Mollies can be fed fish flakes that are ideally supplanted with live and frozen food like brine shrimp, daphnia, tubifex, bloodworms and blackworms. They also can eat vegetables like peas, squash, cucumbers, zucchini and lettuce. Fresh vegetables should be blanched and diced for easy digestion. If you don't feed vegetables, provide them with other plant-based food such as algae wafers. Mollies should be given food two to three times a day in small amounts. A good rule to follow is to only give them what they can eat in under five minutes.
Mollies can live happily with other types of fish that are also peaceful. Some good common tankmates for mollies include:
- Black skirts
- Cherry barbs
- Corydora catfish
- Glowlight tetra
- Harlequin rasbora
- Neon Tetras
- Plecos (no more than one or they will eat all of the mollies' algae)
- Rosy barbs
- Silvertip tetras
- Yo yo loaches
- Zebra danios
- Zebra loaches
Mollies are livebearer fish which means they do not lay eggs but rather gestate their young and give birth to them live. You will not need to do much to get mollies to breed as long as you have males and females in the same tank. Keeping the tank on the warmer side and feeding more insects can help encourage mollies to breed. It should be noted that molly females can store sperm from the male for several months and can give multiple births up to one month apart from one single mating.
You can tell when your females are pregnant by their swollen belly and a small blackened shape will appear near their anal area. They will also appear lethargic and less social with their tank mates and may hover around the tank heater.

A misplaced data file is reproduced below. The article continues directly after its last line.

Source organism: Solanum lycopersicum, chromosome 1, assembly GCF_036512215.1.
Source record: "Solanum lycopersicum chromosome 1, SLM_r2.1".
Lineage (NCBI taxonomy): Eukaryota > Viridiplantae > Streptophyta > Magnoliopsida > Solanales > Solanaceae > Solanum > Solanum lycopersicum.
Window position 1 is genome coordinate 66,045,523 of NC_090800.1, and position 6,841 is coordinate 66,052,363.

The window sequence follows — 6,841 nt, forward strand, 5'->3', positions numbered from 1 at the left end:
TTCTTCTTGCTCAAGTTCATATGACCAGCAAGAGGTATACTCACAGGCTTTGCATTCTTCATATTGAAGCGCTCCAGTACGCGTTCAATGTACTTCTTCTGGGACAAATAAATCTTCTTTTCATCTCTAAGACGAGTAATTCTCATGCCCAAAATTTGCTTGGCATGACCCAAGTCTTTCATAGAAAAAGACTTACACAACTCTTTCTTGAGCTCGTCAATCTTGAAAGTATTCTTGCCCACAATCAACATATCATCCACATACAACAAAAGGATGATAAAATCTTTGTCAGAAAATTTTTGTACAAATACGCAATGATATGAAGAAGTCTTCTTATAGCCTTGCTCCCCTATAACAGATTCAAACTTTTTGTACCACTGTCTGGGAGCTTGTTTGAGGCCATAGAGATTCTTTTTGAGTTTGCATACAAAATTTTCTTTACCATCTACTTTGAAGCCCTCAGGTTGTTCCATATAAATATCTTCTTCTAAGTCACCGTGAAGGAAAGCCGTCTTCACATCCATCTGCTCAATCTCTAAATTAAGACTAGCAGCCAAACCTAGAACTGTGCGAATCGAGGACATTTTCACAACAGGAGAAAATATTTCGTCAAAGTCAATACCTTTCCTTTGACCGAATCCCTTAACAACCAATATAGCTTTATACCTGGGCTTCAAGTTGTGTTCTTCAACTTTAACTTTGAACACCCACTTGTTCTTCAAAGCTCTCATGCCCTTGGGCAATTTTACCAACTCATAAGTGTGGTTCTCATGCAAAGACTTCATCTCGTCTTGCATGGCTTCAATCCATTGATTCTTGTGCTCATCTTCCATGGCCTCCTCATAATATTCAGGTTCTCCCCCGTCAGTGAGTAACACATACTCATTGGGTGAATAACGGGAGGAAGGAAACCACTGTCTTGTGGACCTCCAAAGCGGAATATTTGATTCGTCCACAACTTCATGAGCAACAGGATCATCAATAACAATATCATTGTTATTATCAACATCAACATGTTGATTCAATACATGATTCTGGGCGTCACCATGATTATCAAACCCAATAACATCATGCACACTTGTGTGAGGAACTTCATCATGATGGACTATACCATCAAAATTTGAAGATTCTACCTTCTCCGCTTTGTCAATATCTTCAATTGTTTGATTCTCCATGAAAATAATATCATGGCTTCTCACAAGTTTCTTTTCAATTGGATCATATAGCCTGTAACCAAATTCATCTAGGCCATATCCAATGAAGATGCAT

Gestation and Birth
Female mollies will gestate their young for about 60 days. They can give birth to between 40 and 100 fry. Mollies that are young or are having one of their first few pregnancies will tend to give birth to a smaller rather than larger number of fry. When a molly female is near her time to give birth, you will need to separate her from the rest of the tank. This can be done in the same tank using a breeding net or box, or you can put her in a completely separate holding tank.
Caring for Molly Fry
Once the female has given birth, she should be returned to the main tank immediately. Otherwise there's a good chance she will begin to eat her young. Baby mollies should be kept separate from the main tank until they have grown large enough that they are too big to be eaten by other fish. A suitable nursery tank will be around 10 gallons in size. They should be fed baby brine shrimp, microworms and ground up flakes. You should also provide lots of floating plants in their tank that they can hide in as they grow bigger. A heater is also important for growing fry to thrive.
Adding Molly Fish to Your Aquarium Hobby
Mollies are a great fish choice for beginners through experienced aquarium owners. They're colorful, easy to care for and breeding them can be a fascinating addition to your hobby. As long as you care properly for pregnant mothers and keep the baby fry safe, you can enjoy breeding and caring for this gentle fish.